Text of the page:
A snapshot of modern American life. In Ask Again, Yes Mary Beth Keane spins a stunning story about a normal middle class family and how one person’s decision can change the lives of everyone around them. It was real and beautiful and heart breaking. I hated the ending but otherwise, 10/10.

A la Ann Patchett or Celest Ng, Keane has immortalized what life is like for many modern families. Except unlike Patchett or Ng, Keane does so successfully. With the other two it felt kinda pointless. Like, this is modern life, it sucks but there’s nothing we can do. Also everyone is a jerk. Keane, however, was able to convey life with all it’s challenges and heartbreak and struggles, but still show why it’s all worth it. And not in a glamorized, we found fame and fortune way, but in a beautiful and realistic way.

And I realllllllllly wanted things to work out for a certain two characters. I was very stressed about it. Let me tell you who those characters were.

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Francis Gleeson and Brian Stanhope are two policemen, fresh out of the academy and working together to keep the streets of New York safe. Francis is from Ireland, he’s kinda quiet but also has a strength in him. His wife Lena is outspoken and capable. Brain on the other hand seems a bit flighty and less responsible. His wife is Anne isn’t very social and is very particular.

Eventually they move, next door to one another in the suburbs. They have kids, and those kids grow up together. But everything is not as it seems.

After tension among the adults builds like a volcano, it all comes to a head one fateful night. And a decision is made that changes everyone’s lives, for better or worse. But will they let this one event define them? Will their children let their parent’s decisions rip them apart?

Spoiler alert, I was talking about two of the kids. In a wild, heart wrenching story we learn about what love can, and can’t, do.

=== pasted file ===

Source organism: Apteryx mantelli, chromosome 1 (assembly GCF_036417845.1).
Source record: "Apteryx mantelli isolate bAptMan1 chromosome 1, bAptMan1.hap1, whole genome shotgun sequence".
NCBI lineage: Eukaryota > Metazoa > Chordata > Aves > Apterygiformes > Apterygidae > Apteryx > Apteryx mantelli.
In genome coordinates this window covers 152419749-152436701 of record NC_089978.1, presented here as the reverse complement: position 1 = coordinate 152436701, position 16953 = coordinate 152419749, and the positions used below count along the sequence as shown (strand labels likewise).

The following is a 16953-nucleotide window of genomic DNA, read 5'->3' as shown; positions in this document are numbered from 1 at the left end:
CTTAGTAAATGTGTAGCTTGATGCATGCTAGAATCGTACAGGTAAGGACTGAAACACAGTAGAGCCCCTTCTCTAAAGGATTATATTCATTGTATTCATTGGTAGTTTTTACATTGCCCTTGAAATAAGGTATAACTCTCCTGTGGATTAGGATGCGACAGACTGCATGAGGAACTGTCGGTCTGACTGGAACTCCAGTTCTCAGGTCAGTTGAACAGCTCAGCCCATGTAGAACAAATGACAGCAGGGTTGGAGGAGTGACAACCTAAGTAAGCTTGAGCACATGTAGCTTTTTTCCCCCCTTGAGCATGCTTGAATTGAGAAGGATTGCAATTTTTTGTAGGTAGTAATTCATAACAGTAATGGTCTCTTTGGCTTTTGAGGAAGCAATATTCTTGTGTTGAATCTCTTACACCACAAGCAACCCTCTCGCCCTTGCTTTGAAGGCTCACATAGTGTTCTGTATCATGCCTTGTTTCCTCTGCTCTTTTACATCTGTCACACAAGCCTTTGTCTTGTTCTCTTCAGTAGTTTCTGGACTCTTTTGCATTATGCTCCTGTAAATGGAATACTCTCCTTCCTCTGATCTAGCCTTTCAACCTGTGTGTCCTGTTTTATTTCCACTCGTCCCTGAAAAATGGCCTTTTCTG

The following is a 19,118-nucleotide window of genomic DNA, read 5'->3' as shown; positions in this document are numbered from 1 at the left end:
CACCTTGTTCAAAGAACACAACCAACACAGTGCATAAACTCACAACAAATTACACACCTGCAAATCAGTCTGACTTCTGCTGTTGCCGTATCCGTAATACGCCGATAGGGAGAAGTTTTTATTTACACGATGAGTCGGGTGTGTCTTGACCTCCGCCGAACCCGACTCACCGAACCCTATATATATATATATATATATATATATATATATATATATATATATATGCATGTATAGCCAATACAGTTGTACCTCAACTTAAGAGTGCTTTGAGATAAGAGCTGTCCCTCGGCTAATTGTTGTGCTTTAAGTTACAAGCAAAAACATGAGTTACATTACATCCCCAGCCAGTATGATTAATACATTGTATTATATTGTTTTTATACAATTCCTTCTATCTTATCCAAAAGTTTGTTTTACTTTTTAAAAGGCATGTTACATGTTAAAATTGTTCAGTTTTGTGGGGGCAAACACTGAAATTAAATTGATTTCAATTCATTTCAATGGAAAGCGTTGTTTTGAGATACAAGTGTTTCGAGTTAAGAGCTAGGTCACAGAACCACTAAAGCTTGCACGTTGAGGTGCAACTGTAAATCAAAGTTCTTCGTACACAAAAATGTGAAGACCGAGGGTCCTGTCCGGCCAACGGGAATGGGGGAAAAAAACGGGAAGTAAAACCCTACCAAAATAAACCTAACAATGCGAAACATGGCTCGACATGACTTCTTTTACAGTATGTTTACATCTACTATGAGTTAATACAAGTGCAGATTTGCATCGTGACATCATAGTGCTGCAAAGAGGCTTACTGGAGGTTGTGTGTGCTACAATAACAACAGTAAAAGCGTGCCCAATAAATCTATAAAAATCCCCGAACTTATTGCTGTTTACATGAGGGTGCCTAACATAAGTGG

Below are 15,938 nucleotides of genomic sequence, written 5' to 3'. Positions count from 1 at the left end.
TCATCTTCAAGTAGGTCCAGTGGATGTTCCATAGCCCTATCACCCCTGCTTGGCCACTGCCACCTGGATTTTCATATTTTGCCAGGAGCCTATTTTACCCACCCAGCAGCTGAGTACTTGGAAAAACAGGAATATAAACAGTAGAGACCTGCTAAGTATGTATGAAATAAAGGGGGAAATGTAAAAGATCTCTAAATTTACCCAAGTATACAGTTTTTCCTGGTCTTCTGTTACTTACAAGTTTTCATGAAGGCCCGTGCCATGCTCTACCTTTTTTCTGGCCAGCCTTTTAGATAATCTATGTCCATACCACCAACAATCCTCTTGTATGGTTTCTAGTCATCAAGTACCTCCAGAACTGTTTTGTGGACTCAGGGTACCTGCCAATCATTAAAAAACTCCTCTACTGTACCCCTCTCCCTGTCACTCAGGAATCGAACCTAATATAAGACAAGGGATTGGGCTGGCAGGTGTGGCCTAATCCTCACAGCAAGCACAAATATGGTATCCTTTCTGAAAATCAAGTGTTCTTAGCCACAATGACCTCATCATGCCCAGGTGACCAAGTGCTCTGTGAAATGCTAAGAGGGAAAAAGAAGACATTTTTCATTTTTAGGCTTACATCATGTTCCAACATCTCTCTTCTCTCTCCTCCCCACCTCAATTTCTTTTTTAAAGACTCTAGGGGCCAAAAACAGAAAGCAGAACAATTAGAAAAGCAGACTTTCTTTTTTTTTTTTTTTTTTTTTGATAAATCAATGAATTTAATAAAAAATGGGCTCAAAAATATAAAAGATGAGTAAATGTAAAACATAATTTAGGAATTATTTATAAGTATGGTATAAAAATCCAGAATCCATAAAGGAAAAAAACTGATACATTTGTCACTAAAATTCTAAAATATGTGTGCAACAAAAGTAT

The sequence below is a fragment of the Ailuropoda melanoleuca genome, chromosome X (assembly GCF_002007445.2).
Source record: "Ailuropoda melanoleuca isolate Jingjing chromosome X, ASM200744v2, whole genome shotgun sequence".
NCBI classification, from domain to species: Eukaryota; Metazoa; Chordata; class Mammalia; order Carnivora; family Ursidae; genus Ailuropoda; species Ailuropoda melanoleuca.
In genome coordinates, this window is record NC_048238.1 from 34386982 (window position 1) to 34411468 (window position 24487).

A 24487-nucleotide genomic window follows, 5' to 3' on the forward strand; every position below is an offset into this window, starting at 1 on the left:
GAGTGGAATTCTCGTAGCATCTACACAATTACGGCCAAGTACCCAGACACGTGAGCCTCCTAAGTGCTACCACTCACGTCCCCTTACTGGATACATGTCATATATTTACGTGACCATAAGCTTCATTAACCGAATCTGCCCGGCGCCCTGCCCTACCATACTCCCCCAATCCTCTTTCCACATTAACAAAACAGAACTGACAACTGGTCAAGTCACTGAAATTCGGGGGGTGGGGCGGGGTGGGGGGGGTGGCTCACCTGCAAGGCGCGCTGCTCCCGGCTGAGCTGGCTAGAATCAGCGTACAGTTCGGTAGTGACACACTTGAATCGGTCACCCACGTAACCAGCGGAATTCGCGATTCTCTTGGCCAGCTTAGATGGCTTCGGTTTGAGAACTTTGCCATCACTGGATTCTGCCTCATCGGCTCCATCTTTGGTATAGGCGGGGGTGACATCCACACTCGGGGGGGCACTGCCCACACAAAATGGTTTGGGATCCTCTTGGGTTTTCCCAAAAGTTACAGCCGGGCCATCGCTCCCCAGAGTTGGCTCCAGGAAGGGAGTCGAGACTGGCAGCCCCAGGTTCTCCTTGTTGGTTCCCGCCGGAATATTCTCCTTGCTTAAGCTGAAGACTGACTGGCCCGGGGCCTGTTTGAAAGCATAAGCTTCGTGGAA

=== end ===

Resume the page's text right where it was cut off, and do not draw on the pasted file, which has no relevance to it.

So now that you know I love the plot, let’s talk about some of the other elements. I loved half the characters and could appreciate the half I didn’t love. The language was compelling.

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I should also mention that thematically, I thought Keane covered an interesting spread of topics. Love, in relation to friends and family and romantic love. Alcoholism and mental illness, abandonment and hope. By themselves, nothing too ground breaking. These are things all modern families deal with. It’s the way that Keane handles these issues that elevate her story. They create a senario that’s a little more extreme than the average person deals with but are still relatable.

As for things I didn’t love, there are a few. The time jumps were kinda odd. I understand why we needed to move the plot along at a quick pace but some of the jumps were jarring. Sometimes what Keane chose to highlight seemed strange. And I didn’t like the ending. Like, it was reflective of real life and appropriate for the story, but I didn’t like it.

What is it with me and my very particular standards for endings? I just want things to wrap up nicely. With answers and conclusions. Preferably with happiness. Is that too much to ask??

But I didn’t dislike it enough to deter me from recommending this! Keane did a great job and you should read this one ASAP.